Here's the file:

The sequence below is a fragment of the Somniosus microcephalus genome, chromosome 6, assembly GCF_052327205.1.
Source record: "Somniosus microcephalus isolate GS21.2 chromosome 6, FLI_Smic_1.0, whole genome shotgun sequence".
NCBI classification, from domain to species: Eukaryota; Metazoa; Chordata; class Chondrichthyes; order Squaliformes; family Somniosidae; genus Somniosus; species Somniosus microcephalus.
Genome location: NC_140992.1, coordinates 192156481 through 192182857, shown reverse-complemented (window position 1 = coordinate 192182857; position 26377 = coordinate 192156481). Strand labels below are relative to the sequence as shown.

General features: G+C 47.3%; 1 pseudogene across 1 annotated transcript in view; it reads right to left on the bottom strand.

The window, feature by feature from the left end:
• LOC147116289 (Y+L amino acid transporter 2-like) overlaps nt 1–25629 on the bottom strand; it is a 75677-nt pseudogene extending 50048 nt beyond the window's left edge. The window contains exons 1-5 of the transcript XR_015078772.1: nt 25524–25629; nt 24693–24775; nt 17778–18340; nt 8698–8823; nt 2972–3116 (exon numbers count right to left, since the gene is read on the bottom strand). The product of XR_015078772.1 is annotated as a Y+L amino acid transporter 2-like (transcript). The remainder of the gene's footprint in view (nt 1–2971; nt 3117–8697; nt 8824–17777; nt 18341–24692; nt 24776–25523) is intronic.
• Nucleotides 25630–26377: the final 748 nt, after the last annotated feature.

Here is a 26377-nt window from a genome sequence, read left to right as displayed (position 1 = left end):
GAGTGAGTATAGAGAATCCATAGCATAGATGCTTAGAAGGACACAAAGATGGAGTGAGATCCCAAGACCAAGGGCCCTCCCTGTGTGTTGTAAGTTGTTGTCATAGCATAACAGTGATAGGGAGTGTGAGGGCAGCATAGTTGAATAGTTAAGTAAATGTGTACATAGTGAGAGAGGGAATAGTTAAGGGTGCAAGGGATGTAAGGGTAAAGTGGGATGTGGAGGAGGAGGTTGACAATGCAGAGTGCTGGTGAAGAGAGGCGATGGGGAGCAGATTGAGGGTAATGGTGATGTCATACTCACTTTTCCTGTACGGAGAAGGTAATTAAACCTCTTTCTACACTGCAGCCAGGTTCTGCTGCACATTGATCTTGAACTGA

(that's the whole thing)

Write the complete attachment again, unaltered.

The sequence below is a fragment of the Somniosus microcephalus genome, chromosome 6, assembly GCF_052327205.1.
Source record: "Somniosus microcephalus isolate GS21.2 chromosome 6, FLI_Smic_1.0, whole genome shotgun sequence".
NCBI classification, from domain to species: Eukaryota; Metazoa; Chordata; class Chondrichthyes; order Squaliformes; family Somniosidae; genus Somniosus; species Somniosus microcephalus.
Genome location: NC_140992.1, coordinates 192156481 through 192182857, shown reverse-complemented (window position 1 = coordinate 192182857; position 26377 = coordinate 192156481). Strand labels below are relative to the sequence as shown.

General features: G+C 47.3%; 1 pseudogene across 1 annotated transcript in view; it reads right to left on the bottom strand.

The window, feature by feature from the left end:
• LOC147116289 (Y+L amino acid transporter 2-like) overlaps nt 1–25629 on the bottom strand; it is a 75677-nt pseudogene extending 50048 nt beyond the window's left edge. The window contains exons 1-5 of the transcript XR_015078772.1: nt 25524–25629; nt 24693–24775; nt 17778–18340; nt 8698–8823; nt 2972–3116 (exon numbers count right to left, since the gene is read on the bottom strand). The product of XR_015078772.1 is annotated as a Y+L amino acid transporter 2-like (transcript). The remainder of the gene's footprint in view (nt 1–2971; nt 3117–8697; nt 8824–17777; nt 18341–24692; nt 24776–25523) is intronic.
• Nucleotides 25630–26377: the final 748 nt, after the last annotated feature.

Here is a 26377-nt window from a genome sequence, read left to right as displayed (position 1 = left end):
GAGTGAGTATAGAGAATCCATAGCATAGATGCTTAGAAGGACACAAAGATGGAGTGAGATCCCAAGACCAAGGGCCCTCCCTGTGTGTTGTAAGTTGTTGTCATAGCATAACAGTGATAGGGAGTGTGAGGGCAGCATAGTTGAATAGTTAAGTAAATGTGTACATAGTGAGAGAGGGAATAGTTAAGGGTGCAAGGGATGTAAGGGTAAAGTGGGATGTGGAGGAGGAGGTTGACAATGCAGAGTGCTGGTGAAGAGAGGCGATGGGGAGCAGATTGAGGGTAATGGTGATGTCATACTCACTTTTCCTGTACGGAGAAGGTAATTAAACCTCTTTCTACACTGCAGCCAGGTTCTGCTGCACATTGATCTTGAACTGA